A Vanity Fair Best Book of 2014. A Kirkus Reviews Best Fiction Book of 2014. When three daunting dolls intersect with one hapless heroine and a hard-boiled private eye, deception, betrayal, and murder stalk every mean street in…Kill My Mother. Adding to a legendary career that includes a Pulitzer Prize, an Academy Award, Obie Awards, and Lifetime Achievement Awards from the National Cartoonist Society and the Writers Guild of America, Jules Feiffer now presents his first noir graphic novel. Kill My Mother is a loving homage to the pulp-inspired films and comic strips of his youth. Channeling Eisner's The Spirit, along with the likes of Hammett, Chandler, Cain, John Huston, and Billy Wilder, and spiced with the deft humor for which Feiffer is renowned, Kill My Mother centers on five formidable women from two unrelated families, linked fatefully and fatally by a has-been, hard-drinking private detective. As our story begins, we meet Annie Hannigan, an out-of-control teenager, jitterbugging in the 1930s. Annie dreams of offing her mother, Elsie, whom she blames for abandoning her for a job soon after her husband, a cop, is shot and killed. Now, employed by her husband’s best friend—an over-the-hill and perpetually soused private eye—Elsie finds herself covering up his missteps as she is drawn into a case of a mysterious client, who leads her into a decade-long drama of deception and dual identities sprawling from the Depression era to World War II Hollywood and the jungles of the South Pacific. Along with three femme fatales, an obsessed daughter, and a loner heroine, Kill My Mother features a fighter turned tap dancer, a small-time thug who dreams of being a hit man, a name-dropping cab driver, a communist liquor store owner, and a hunky movie star with a mind-boggling secret. Culminating in a U.S.O. tour on a war-torn Pacific island, this disparate band of old enemies congregate to settle scores. In a drawing style derived from Steve Canyon and The Spirit, Feiffer combines his long-honed skills as cartoonist, playwright, and screenwriter to draw us into this seductively menacing world where streets are black with soot and rain, and base motives and betrayal are served on the rocks in bars unsafe to enter. Bluesy, fast-moving, and funny, Kill My Mother is a trip to Hammett-Chandler-Cain Land: a noir-graphic novel like the movies they don’t make anymore.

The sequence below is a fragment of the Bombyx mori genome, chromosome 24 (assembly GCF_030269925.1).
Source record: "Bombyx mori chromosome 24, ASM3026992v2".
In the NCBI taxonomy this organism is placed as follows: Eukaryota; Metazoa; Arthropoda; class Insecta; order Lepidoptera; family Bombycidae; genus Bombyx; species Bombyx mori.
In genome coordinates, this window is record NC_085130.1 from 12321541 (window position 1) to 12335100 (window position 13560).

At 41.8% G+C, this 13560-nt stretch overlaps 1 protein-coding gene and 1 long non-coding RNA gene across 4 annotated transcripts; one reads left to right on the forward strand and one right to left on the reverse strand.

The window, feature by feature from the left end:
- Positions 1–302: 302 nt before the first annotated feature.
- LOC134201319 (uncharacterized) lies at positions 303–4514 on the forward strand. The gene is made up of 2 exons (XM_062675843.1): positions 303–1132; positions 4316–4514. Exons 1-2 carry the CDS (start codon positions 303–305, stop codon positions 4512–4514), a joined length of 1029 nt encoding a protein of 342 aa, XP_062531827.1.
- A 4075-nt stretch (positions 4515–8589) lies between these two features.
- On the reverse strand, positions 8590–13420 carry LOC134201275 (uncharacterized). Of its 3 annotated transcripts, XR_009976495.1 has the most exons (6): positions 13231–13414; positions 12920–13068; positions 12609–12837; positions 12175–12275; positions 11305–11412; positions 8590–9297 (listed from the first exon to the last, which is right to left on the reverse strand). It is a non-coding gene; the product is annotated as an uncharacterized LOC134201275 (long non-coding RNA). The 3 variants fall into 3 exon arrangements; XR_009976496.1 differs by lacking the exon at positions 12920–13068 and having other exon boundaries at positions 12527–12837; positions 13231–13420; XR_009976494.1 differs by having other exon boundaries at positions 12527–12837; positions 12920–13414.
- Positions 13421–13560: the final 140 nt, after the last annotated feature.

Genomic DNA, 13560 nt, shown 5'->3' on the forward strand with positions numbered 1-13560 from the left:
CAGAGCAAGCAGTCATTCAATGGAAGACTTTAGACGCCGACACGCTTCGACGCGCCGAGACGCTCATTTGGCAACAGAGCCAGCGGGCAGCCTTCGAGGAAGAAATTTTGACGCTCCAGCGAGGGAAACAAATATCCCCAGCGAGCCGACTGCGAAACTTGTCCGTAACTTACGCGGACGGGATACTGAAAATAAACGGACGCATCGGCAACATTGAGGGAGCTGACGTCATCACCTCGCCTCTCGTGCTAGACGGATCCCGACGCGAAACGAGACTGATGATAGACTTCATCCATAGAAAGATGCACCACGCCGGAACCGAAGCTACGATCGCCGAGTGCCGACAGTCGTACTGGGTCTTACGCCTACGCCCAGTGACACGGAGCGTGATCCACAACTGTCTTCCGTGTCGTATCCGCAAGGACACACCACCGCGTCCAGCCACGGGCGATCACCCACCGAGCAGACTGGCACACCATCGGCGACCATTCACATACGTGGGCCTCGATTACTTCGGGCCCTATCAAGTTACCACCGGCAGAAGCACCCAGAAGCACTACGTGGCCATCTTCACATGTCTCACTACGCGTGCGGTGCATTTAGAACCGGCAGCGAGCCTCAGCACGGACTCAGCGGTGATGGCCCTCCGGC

In this fascinating, informative, and entertaining collection, internationally acclaimed, award-winning author Colm Tóibín turns his attention to the intricacies of family relationships in literature and writing. In pieces that range from the importance of aunts (and the death of parents) in the English nineteenth-century novel to the relationship between fathers and sons in the writing of James Baldwin and Barack Obama, Colm Tóibín illuminates not only the intimate connections between writers and their families but also, with wit and rare tenderness, articulates the great joy of reading their work. In the piece on the Notebooks of Tennessee Williams, Tóibín reveals an artist "alone and deeply fearful and unusually selfish" and one profoundly tormented by his sister's mental illness. Through the relationship between W.B. Yeats and his father, or Thomas Mann and his children, or J.M. Synge and his mother, Tóibín examines a world of family relations, richly comic or savage in its implications. In Roddy Doyle's writing on his parents we see an Ireland reinvented. From the dreams and nightmares of John Cheever's journals Tóibín makes flesh this darkly comic misanthrope and his relationship to his wife and his children.The majority of these pieces were previously published in the Londron Review of Books, the New York Review Review of Books, and the Dublin Review. Three of the thirteen pieces have never appeared before.